Saffron frozen yoghurt (Scandinavian Xmas special)

 Saffron, the world’s most exclusive spice, enjoys great popularity in Sweden, particularly around Christmas time. But Christmas times are often quite stressful, and consuming a lot of heavy traditional food can also take its toll. So, in order to keep fit and sound, try swapping some of those delicious saffron buns for a slimmer treat – Saffron frozen yoghurt!

Lucia by artist Helge Artelius-

Lucia, saffron buns and gingerbread cookies – could it possibly be more Christmas-like? Most Swedes would probably agree 😉 But let’s be inventive and leave some room also for Saffron frozen yoghurt!

I really love saffron and saffron buns. And while saffron buns are delicious, the same can be said about Saffron ice cream. But knowing that we all pretty much function like our stone-age ancestors can be a serious concern for all lovers of ice cream (and buns) – we humans like what is fat and sweet. And the food-energy which we do not use up is cleverly stored as fat – great if you are living on the edge in prehistoric times, not so great if you live a modern life of relative abundance and limited movement [if you, indeed, belong to the privileged part of mankind not affected by food-scarcity].

- You look well: seems you have stored up some good fat recently! - Yeah: great, isn't it: Who knows when we'll eat again?

– You look well: seems you have stored up some good fat recently!
– Yeah: great, isn’t it? Who knows when we’ll eat next

Since Christmas for the fortunate amongst us often translates into an abundance of food, it might be wise to consider lighter alternatives. And frozen yoghurt is certainly a good alternative when it comes to frozen desserts.

Many commercial frozen yoghurts may be low on fat but (very) high on sugar, but the present recipe strikes a fair balance. And while hardly qualifiying as health food, it should still provide you with a relatively more guiltfree experience than ordinary ice cream.

I used “normal breakfast” whole yoghurt, but for even denser results, you could instead use Greek-style yoghurt. But ‘normal yoghurt’ does work – particularly because of the overall sugar content (and then particularly thanks to the powerful effects of inverted sugar) which keeps the frozen yoghurt scopable enough even without a lot of fat.

How to do it

If you like to have a traditional add-in/add-on to your frozen yoghurt, begin by soaking some dried raisins in some appropriate alcohol. Swedish glögg, rhum, brandy, cinnamon liquor, vodka  … in fact, most alcohols should do, as long as the respective flavour is no mismatch to saffron. Leave for at least a couple of hours, preferably longer.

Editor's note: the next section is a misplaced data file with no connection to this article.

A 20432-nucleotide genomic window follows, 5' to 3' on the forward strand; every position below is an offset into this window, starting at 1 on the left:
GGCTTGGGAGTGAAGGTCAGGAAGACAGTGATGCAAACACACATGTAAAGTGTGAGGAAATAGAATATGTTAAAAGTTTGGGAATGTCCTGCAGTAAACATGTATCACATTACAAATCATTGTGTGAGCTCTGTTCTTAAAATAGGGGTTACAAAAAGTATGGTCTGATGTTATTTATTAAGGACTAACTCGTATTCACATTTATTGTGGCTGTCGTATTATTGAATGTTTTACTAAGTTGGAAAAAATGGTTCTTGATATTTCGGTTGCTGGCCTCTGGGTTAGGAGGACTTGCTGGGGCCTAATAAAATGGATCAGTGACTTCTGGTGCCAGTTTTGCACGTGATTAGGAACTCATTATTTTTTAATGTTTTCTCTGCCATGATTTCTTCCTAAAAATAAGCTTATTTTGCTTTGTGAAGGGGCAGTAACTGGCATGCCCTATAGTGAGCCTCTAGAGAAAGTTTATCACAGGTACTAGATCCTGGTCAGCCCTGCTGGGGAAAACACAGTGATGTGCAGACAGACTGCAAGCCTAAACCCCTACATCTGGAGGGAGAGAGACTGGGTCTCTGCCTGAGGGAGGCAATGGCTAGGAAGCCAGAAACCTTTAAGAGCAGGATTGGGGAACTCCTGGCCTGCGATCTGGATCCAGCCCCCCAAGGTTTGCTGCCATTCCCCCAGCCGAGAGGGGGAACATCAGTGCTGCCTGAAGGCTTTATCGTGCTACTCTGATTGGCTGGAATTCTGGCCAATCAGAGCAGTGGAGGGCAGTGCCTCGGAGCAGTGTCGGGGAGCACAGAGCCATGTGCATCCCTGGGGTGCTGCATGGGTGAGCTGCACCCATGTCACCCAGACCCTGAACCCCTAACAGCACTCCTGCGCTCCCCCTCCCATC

If you do not want any alcohol, try soaking the raisins in some of your preferred seasonal soft drink (Swedish julmust, Cola or other non-alcoholic drinks you consider fitting together with saffron). Make sure to add at least 1 tablespoon of inverted sugar (like agave nectar, corn syrup, or honey) to the non-alcoholic liquid if you plan on having the raisins as add-ins: this would be necessary in order to keep them from freezing too hard (alcohol, on the other hand, acts as a de-freezer in itself).


Raisins soaking in some flavour-appropriate alcohol (here actually cinnamon liquour)

The preparation is super-easy: simply whisk together the cold yoghurt and cream with the sugar and the inverted sugar, as well as the saffron.


Saffron yoghurt base – very easy: just mix all ingredients together and churn until ready!

Once churned, the frozen yoghurt can be enjoyed straight away! Or saved for later in the freezer (given the relative lack of ingredients that helps to keep the all-important air captured, the frozen yoghurt should ideally not be saved for too long in the freezer, however).

If you wanted your raisins as add-ins, you could either add them towards the very end of the churning, or blend them into the finished frozen yoghurt. If you want them as add-ons, simply sprinkle your servings with them!

Saffron frozen yoghurt, with soaked raisins as add-ons

Saffron frozen yoghurt, with soaked raisins as add-ons

Or just enjoy the frozen yoghurt as it is, without any raisins!

Saffron frozen yoghurt, freshly churned

Saffron frozen yoghurt, freshly churned

Mmm … Saffron frozen yoghurt – a quick, easy and well-tasting frozen treat. The fact that this recipe actually contains less sugar and fat than most ice cream recipes does not make it less appealing!

In times of Christmas-related stress, this might be just the thing to ease the tension! 

Saffron frozen yoghurt (Scandinavian Christmas special)
A tasty and relatively lean frozen treat, flavoured with saffron - not only the world's most expensive spice but also one of the most highly cherished ones when it comes to Swedish Christmas cuisine.
  • 500 ml (good 2 cups) yoghurt
  • 200 ml (almost 0.9 cup) cream
  • 50 ml (about ⅕ cup) sugar
  • 50 ml (aobut ⅕ cup) inverted sugar (like agave nectar, corn syrup or their likes)
  • 0.5 gram genuine saffron powder
  • About 100 ml (about 0.4 cup) dried raisins
  • (optional) about 3 tablespoons of any Christmas-like alcohol you consider go well with raisins (Swedish glögg, rhum, brandy ...)
  1. Soak the raisins in the alcohol (if not using alcohol, soak them in your favourite Xmas-time soft drink, like Swedish julmust, Cola or similar; remember to add a tablespoon of inverted sugar to make up for the lack of alcohol, though) for a couple of hours or so.
  2. Mix all the other ingredients well, then churn the result in your ice cream machine.
  3. When the churning of frozen yoghurt is almost done, add the soaked raisins OR add them as toppings on the final frozen yoghurt.
  4. Store in freezer-safe container, covered with plastic film and lid.
  5. Enjoy the frozen yoghurt relatively soon after churning.


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